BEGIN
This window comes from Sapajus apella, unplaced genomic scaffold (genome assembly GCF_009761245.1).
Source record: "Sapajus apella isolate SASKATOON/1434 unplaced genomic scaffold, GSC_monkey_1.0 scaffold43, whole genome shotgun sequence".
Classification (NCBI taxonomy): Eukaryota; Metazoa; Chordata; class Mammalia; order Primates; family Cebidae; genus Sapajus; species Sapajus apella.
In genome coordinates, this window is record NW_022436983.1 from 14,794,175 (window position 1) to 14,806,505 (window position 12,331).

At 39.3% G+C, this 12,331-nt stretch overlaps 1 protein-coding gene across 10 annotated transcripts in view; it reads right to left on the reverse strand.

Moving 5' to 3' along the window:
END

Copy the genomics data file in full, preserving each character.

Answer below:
This window comes from Sapajus apella, unplaced genomic scaffold (genome assembly GCF_009761245.1).
Source record: "Sapajus apella isolate SASKATOON/1434 unplaced genomic scaffold, GSC_monkey_1.0 scaffold43, whole genome shotgun sequence".
Classification (NCBI taxonomy): Eukaryota; Metazoa; Chordata; class Mammalia; order Primates; family Cebidae; genus Sapajus; species Sapajus apella.
In genome coordinates, this window is record NW_022436983.1 from 14,794,175 (window position 1) to 14,806,505 (window position 12,331).

At 39.3% G+C, this 12,331-nt stretch overlaps 1 protein-coding gene across 10 annotated transcripts in view; it reads right to left on the reverse strand.

Moving 5' to 3' along the window: